Wednesday, September 8, 2010

Donate generously to the rich.

OUT OF MY HEAD
By Rupa Gulab
(Published in Bengal Post, 31st August 2010)

If you have loose cash to spare, I have a hot tip for you: invest it in companies that manufacture antacids and you may become as gloriously rich as the members of India’s Commonwealth Games organising committee. Sales of antacids have been going through the roof ever since members of parliament proposed a massive, massive, massive wage hike for themselves. These days, ordinary tax-paying citizens like me are way too bilious for a morning cuppa – most of us morosely glug Digene or Gelucil while reading the newspapers instead. I must say that I’ve grown rather fond of the orange flavour– it tastes a tad less chalky than the rest.

But tell me again, why do our MPs need a wage hike? Honestly, I wouldn’t be up in arms about this if their salaries were all they earned. But as even innocent little children know, many of them (apart from an honourable handful, admittedly) liberally help themselves to everything they can grab: disaster aid, food for the poor, cattle-feed etc. Many have become obscenely wealthy despite their shocking lack of education because they’ve sneakily gained control of India’s biggest money spinners: real estate, mines and cricket, to name a few. Every week we hear of a new scam being exposed. Heck, corrupt MPs could always afford the exclusive Suresh Kalmadi brand of CWG toilet paper at Rs. 4000 grand a roll!

Gosh, the thought of much more of my hard-earned money going into, say, Suresh Kalmadi’s crisply starched khadi pocket is making my bile rise again. Perhaps we should organise a national citizen strike the day the bill is slated to be passed to register our protest against corrupt MPs getting more cash. We must keep in mind, however, that the tone of the strike is all important and must be debated seriously on Twitter or Facebook. Here are a few options we could consider:

1. We could wear black arm-bands and perform a silent march from India Gate to Parliament bearing lit candles. Very beautiful and dignified indeed but the only hitch is, it’s way too subtle for them. Remember, some of our MPs are not particularly bright and they’ll probably assume that we’re celebrating Diwali earlier this year. Also, dripping wax can cause severe burns.

2. We could do to corrupt MPs what their party goons do to us: scream slogans, burn effigies, bar their entry, torch their cars etc. We can also do what they enjoy doing to each other: hurl shoes (only old torn ones, mind you – why waste good things on those rotters) and shatter flower pots. Don’t worry, we won’t be arrested for this – well, not for over a few hours at any rate. All we have to do is solemnly give the judge the regular goonda political party spiel: say (in an aggrieved tone of voice, of course) that it was a spontaneous reaction and we did it because our sentiments were severely wounded. Add the bit about inflation as well (in thundering, self-righteous tones this time). And bingo, we’ll be scot free and home in time for dinner and champagne!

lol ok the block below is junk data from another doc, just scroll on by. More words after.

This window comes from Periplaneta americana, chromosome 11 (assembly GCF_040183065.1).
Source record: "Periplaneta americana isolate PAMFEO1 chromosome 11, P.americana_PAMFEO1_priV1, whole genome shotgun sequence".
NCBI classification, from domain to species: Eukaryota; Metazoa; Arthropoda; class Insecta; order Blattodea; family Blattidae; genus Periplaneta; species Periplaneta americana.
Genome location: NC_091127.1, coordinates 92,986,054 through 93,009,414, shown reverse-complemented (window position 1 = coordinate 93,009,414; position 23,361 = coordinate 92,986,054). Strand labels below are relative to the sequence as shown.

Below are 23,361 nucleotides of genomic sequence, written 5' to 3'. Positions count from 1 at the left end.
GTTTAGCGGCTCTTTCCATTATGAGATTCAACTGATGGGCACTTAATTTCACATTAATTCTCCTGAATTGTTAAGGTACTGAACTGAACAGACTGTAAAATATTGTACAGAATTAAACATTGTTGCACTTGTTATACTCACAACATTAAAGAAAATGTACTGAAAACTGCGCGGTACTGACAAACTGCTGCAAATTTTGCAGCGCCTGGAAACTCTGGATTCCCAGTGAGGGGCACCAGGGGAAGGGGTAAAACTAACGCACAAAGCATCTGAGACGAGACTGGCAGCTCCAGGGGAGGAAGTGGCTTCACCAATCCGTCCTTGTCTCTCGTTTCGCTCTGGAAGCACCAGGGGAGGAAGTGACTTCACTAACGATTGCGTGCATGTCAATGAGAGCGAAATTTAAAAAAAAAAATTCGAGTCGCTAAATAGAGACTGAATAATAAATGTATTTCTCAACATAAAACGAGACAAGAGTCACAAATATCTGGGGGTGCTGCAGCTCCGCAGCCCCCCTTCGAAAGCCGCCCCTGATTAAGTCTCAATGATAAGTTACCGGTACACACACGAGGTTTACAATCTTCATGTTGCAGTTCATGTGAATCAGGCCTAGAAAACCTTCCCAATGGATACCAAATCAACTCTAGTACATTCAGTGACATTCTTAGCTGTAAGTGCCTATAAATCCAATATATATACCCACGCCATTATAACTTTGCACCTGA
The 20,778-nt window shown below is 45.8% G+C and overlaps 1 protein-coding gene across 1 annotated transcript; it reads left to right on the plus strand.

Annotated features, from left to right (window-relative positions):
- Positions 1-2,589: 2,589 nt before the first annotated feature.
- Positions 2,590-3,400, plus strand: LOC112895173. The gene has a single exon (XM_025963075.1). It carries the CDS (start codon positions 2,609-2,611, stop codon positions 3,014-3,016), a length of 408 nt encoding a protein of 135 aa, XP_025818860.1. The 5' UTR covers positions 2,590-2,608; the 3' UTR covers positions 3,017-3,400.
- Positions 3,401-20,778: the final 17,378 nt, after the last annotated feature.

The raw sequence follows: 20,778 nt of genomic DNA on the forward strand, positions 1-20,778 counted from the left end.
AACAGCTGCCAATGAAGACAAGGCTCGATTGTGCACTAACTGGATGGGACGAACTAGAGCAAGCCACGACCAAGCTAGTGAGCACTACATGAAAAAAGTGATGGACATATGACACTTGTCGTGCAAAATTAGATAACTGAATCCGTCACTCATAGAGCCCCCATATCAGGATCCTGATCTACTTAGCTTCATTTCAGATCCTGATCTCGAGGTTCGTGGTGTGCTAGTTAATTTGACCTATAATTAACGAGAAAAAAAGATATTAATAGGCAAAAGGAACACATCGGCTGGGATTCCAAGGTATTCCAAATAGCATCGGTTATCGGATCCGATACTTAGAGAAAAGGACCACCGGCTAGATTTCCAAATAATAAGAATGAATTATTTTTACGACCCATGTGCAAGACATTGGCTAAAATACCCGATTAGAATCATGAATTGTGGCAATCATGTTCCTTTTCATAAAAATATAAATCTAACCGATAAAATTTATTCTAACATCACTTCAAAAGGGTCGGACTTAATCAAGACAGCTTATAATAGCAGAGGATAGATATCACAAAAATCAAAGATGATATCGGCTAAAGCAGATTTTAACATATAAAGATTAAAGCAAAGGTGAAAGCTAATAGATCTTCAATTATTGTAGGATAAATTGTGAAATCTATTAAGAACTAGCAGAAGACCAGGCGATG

3. Alternatively, we could speak to corrupt MPs in the only language they understand: Rupees. Suppose, just suppose we refuse to pay our taxes till all the tainted MPs are axed? It could spark off another freedom struggle with jails bursting at the seams, and culture reaching new heights with fiery songs of revolution replacing rubbishy Bollywood hits. Oh, the works! Better still, at the end of it all, at least a dozen statues of UP Chief Minister Mayawati determinedly clutching a handbag may be demolished to make way for ours!

4. What may really work, however, is if we forget the strike (too tedious) and concentrate on shaming them into doing their jobs conscientiously. For starters, identify corrupt MPs and organise a film show in their individual constituencies. On D-Day we tie the corrupt MPs to chairs and make them watch Peepli Live (Anusha Rizvi’s fantastic film that exposes India’s sickeningly slimy politicians and supremely indifferent bureaucrats) with their voters. A Q&A session must follow, with the voters grilling them in the manner of CNN-IBNs Karan Thapar: very ,very grimly, through gritted teeth. Of course, this may not work either, but the joy – oh the joy of watching them squirm! I’m willing to pay their hefty salaries just for that.

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